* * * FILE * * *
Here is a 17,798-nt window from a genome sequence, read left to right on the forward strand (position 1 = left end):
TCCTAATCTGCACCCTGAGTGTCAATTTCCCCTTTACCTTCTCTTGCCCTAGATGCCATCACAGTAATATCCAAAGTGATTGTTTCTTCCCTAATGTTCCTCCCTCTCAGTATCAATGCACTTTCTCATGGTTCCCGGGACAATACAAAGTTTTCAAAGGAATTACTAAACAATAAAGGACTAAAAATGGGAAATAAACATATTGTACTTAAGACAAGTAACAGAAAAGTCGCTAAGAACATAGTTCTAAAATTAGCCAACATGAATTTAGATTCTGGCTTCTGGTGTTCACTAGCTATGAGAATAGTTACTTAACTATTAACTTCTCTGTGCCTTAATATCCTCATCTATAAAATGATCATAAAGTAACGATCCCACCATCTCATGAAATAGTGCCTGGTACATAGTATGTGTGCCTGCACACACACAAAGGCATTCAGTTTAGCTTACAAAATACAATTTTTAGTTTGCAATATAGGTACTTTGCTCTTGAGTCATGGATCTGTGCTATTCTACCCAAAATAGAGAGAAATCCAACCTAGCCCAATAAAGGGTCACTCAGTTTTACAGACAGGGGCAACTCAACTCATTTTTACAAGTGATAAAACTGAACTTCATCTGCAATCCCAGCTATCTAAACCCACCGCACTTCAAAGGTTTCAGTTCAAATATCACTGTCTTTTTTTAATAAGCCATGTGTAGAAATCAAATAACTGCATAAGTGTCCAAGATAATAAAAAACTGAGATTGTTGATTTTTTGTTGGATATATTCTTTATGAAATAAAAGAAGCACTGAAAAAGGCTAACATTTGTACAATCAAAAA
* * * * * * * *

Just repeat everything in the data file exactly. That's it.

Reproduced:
Here is a 17,798-nt window from a genome sequence, read left to right on the forward strand (position 1 = left end):
TCCTAATCTGCACCCTGAGTGTCAATTTCCCCTTTACCTTCTCTTGCCCTAGATGCCATCACAGTAATATCCAAAGTGATTGTTTCTTCCCTAATGTTCCTCCCTCTCAGTATCAATGCACTTTCTCATGGTTCCCGGGACAATACAAAGTTTTCAAAGGAATTACTAAACAATAAAGGACTAAAAATGGGAAATAAACATATTGTACTTAAGACAAGTAACAGAAAAGTCGCTAAGAACATAGTTCTAAAATTAGCCAACATGAATTTAGATTCTGGCTTCTGGTGTTCACTAGCTATGAGAATAGTTACTTAACTATTAACTTCTCTGTGCCTTAATATCCTCATCTATAAAATGATCATAAAGTAACGATCCCACCATCTCATGAAATAGTGCCTGGTACATAGTATGTGTGCCTGCACACACACAAAGGCATTCAGTTTAGCTTACAAAATACAATTTTTAGTTTGCAATATAGGTACTTTGCTCTTGAGTCATGGATCTGTGCTATTCTACCCAAAATAGAGAGAAATCCAACCTAGCCCAATAAAGGGTCACTCAGTTTTACAGACAGGGGCAACTCAACTCATTTTTACAAGTGATAAAACTGAACTTCATCTGCAATCCCAGCTATCTAAACCCACCGCACTTCAAAGGTTTCAGTTCAAATATCACTGTCTTTTTTTAATAAGCCATGTGTAGAAATCAAATAACTGCATAAGTGTCCAAGATAATAAAAAACTGAGATTGTTGATTTTTTGTTGGATATATTCTTTATGAAATAAAAGAAGCACTGAAAAAGGCTAACATTTGTACAATCAAAAA